A question for all of you teaching online: have you ever recorded your classes? I’ve been doing so for some months now and I’d like to share my thoughts about using online classes recordings. What’s in it for the teacher and the student?
The aim of this class is to practice speaking skills in the context of talking about body language. One of the language goals is creating nouns from adjectives. It is suitable for adult learners, levels B2 and up.
The aim of this class is to practice speaking skills in the context of talking about healthy eating. The lesson comes with a listening homework assignment. It is suitable for adult learners, levels B1 and up.
The aim of this class is to practice speaking skills in the context of talking about work-life balance. The lesson comes with a reading homework assignment. It is suitable for adult learners, levels B1 and up.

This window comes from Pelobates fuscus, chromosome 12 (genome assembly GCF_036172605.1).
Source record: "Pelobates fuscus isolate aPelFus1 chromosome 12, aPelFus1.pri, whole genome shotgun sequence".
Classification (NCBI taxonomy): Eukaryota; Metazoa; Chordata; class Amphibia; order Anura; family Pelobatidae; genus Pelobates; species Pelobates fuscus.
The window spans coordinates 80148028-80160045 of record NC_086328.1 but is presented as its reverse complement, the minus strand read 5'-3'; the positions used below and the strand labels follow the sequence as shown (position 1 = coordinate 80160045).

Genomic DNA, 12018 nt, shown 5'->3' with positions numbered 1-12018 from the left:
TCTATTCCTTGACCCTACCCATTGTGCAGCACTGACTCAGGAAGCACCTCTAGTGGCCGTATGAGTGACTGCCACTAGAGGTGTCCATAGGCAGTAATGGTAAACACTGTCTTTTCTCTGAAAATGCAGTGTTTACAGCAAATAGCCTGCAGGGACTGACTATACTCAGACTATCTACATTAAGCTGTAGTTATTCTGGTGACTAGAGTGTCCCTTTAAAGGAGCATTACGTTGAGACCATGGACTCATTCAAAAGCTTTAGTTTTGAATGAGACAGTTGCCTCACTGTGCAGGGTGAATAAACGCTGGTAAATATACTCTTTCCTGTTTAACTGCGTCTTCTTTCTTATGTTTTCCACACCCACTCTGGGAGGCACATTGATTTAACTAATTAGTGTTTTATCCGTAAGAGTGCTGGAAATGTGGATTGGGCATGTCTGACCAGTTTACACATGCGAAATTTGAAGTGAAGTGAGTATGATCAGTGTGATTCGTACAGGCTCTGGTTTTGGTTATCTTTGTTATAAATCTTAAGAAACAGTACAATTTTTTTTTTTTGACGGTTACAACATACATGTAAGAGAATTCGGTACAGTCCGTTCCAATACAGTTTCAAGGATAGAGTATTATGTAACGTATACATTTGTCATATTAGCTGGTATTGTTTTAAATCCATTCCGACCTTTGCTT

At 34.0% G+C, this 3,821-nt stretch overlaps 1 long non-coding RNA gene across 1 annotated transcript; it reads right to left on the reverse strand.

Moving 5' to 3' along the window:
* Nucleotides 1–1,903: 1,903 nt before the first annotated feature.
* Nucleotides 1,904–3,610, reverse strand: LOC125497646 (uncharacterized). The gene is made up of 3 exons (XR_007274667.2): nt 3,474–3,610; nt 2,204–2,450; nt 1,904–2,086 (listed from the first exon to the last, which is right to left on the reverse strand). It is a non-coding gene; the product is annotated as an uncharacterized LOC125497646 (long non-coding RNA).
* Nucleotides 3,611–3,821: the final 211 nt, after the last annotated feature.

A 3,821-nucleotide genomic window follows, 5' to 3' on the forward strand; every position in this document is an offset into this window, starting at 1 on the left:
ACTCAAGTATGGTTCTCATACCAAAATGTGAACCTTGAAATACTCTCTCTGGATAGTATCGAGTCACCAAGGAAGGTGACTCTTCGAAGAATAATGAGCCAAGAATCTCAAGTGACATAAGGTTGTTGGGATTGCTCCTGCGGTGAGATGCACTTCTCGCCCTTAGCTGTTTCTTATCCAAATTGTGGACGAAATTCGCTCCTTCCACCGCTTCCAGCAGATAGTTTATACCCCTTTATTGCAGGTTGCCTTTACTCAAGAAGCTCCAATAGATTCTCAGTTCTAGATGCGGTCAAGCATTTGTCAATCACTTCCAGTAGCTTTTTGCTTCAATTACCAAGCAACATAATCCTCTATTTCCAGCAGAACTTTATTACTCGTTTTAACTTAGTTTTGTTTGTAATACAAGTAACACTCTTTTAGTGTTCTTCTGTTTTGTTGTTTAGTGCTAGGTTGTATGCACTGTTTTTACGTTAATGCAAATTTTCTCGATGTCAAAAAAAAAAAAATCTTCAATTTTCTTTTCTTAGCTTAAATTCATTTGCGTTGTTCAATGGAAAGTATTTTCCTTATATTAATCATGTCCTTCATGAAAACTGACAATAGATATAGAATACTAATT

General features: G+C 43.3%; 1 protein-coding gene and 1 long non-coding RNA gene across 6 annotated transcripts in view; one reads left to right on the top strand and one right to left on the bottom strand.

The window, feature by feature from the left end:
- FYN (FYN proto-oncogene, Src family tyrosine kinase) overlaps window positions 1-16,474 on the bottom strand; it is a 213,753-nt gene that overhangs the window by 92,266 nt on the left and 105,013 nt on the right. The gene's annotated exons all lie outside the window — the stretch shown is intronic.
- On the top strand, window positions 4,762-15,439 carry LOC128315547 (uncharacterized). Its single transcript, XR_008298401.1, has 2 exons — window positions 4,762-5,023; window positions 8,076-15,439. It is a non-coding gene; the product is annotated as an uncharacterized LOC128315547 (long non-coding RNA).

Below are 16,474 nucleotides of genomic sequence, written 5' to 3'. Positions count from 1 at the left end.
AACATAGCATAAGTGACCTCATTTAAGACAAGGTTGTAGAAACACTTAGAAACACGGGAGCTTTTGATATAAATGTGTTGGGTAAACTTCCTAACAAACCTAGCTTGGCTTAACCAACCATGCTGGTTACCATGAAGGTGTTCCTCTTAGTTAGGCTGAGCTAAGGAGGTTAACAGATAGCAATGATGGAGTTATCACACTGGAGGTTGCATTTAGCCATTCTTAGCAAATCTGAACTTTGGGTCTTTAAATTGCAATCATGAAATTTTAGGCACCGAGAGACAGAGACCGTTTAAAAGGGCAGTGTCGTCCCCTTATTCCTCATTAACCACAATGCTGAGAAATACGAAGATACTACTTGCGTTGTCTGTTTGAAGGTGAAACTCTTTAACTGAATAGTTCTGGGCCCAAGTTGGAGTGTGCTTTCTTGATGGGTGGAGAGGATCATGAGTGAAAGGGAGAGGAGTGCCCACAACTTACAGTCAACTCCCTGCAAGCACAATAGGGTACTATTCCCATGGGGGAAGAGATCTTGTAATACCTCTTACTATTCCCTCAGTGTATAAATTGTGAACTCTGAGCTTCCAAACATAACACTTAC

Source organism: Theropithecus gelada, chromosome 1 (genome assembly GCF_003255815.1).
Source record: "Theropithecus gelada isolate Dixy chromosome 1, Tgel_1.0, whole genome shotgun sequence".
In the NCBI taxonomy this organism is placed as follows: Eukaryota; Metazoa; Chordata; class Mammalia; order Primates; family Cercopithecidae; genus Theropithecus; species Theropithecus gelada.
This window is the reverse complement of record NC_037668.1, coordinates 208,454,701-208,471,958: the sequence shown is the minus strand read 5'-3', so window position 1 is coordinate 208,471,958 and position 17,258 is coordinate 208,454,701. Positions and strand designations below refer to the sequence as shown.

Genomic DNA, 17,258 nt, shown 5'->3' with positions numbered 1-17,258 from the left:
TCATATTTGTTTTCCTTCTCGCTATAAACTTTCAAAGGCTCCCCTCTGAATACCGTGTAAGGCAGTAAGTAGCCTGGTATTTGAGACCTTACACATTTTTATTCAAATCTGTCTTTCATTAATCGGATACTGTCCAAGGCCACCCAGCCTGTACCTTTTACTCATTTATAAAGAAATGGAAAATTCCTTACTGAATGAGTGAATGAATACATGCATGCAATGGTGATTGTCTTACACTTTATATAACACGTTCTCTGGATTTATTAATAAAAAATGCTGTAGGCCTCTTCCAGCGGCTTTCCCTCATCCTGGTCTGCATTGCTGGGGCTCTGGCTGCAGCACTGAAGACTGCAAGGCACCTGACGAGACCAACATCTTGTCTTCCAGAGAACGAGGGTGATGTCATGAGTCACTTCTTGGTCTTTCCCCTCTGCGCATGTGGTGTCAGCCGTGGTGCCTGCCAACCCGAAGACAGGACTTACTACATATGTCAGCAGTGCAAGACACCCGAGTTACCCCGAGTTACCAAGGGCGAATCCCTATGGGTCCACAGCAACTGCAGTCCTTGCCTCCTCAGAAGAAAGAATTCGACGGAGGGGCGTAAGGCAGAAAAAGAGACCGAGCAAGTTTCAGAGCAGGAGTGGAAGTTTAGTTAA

Oh, you teach English online! So, does it mean that you just chat with people on Skype and they pay you for it? Does one even need any teaching experience to do that? These are some of the questions I’ve heard from both teachers and non-teachers recently and they basically sum up what I think online teaching should NOT be about.
I’ve been teaching English online for 6 months now and I’d like to share some of my (very subjective) thoughts on the matter. If you’re considering giving online teaching a try, you might find this post interesting. Take a look at some of my biggest surprises, most important lessons, and some reservations concerning giving online English classes.
The Internet is full of fun and eye-catching games for younger learners or even low-level adults. What I have been struggling with, was finding suitable online activities for more advanced students that would not be more of the same exam practice or grammar fill-in exercises. Feeling my students would appreciate (and deserved!) some language fun, I started looking for online games and activities I could use in the classroom. Continue Reading …